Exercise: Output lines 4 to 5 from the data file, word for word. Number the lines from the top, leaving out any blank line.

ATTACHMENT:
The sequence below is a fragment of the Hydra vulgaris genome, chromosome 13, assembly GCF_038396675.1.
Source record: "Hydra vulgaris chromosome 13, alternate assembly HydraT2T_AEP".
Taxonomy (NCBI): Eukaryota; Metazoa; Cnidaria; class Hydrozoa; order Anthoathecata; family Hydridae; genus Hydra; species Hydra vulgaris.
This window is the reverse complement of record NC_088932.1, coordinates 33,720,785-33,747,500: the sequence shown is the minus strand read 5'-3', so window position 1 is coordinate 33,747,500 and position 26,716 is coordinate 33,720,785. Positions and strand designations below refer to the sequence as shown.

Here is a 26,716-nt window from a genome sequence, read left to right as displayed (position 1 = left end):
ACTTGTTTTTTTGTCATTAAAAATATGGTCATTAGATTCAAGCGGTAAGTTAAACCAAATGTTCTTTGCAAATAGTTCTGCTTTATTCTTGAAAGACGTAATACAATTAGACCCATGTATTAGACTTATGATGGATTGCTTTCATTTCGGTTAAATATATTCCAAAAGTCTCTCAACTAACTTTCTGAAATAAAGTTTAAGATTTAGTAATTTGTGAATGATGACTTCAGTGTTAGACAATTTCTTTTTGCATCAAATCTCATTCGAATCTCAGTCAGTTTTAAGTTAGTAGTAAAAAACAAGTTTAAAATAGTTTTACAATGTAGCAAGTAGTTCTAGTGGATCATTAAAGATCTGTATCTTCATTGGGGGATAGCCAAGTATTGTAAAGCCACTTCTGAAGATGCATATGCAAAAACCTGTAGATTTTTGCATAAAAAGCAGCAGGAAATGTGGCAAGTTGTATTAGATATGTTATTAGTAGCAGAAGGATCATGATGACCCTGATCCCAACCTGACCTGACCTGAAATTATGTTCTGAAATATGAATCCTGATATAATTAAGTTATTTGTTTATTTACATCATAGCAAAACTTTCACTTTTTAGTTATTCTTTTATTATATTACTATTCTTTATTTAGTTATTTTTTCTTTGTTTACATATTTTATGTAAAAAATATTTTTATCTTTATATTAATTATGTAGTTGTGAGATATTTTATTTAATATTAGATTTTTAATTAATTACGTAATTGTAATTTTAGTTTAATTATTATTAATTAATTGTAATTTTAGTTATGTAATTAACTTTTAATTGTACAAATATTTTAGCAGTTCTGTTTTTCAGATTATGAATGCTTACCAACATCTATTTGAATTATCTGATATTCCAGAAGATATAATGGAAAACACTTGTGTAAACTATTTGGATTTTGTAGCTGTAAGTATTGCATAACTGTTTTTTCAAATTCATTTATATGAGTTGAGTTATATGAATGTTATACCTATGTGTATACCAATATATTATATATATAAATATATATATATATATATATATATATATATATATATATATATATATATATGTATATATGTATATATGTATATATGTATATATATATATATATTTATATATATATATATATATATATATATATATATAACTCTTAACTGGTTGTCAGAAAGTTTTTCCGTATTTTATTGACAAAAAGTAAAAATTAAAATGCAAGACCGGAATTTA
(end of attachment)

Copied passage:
This window is the reverse complement of record NC_088932.1, coordinates 33,720,785-33,747,500: the sequence shown is the minus strand read 5'-3', so window position 1 is coordinate 33,747,500 and position 26,716 is coordinate 33,720,785. Positions and strand designations below refer to the sequence as shown.

Here is a 26,716-nt window from a genome sequence, read left to right as displayed (position 1 = left end):